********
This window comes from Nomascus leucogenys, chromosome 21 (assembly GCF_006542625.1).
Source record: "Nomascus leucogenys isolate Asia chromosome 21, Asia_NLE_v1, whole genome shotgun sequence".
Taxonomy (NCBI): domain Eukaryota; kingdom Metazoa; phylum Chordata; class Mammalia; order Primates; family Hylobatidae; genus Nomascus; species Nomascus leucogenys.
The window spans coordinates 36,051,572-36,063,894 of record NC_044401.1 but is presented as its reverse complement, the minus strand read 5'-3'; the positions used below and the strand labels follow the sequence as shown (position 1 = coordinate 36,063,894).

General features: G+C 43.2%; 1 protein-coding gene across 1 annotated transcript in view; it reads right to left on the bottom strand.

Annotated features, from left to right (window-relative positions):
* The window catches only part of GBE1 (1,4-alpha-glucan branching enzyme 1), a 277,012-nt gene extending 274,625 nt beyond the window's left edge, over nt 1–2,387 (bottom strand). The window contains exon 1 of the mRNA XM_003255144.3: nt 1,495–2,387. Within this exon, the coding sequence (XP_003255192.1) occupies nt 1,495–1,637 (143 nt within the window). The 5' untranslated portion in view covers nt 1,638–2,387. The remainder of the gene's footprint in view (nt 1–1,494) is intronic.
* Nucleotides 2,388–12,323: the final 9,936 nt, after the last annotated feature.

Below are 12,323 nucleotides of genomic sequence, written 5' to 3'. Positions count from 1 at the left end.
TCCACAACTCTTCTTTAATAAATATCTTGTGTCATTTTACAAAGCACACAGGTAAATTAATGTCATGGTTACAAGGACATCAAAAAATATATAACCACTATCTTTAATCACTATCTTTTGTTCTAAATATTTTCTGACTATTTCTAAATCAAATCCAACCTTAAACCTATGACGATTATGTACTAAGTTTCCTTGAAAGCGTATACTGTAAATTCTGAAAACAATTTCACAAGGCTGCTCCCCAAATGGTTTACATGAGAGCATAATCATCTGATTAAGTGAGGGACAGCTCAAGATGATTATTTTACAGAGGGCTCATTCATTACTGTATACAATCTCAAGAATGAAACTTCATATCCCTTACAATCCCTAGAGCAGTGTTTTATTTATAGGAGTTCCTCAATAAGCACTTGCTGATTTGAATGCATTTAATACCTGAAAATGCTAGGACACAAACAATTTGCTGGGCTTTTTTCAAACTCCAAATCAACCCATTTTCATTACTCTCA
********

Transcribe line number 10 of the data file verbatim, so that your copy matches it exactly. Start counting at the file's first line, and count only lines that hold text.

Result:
TCCACAACTCTTCTTTAATAAATATCTTGTGTCATTTTACAAAGCACACAGGTAAATTAATGTCATGGTTACAAGGACATCAAAAAATATATAACCACTATCTTTAATCACTATCTTTTGTTCTAAATATTTTCTGACTATTTCTAAATCAAATCCAACCTTAAACCTATGACGATTATGTACTAAGTTTCCTTGAAAGCGTATACTGTAAATTCTGAAAACAATTTCACAAGGCTGCTCCCCAAATGGTTTACATGAGAGCATAATCATCTGATTAAGTGAGGGACAGCTCAAGATGATTATTTTACAGAGGGCTCATTCATTACTGTATACAATCTCAAGAATGAAACTTCATATCCCTTACAATCCCTAGAGCAGTGTTTTATTTATAGGAGTTCCTCAATAAGCACTTGCTGATTTGAATGCATTTAATACCTGAAAATGCTAGGACACAAACAATTTGCTGGGCTTTTTTCAAACTCCAAATCAACCCATTTTCATTACTCTCA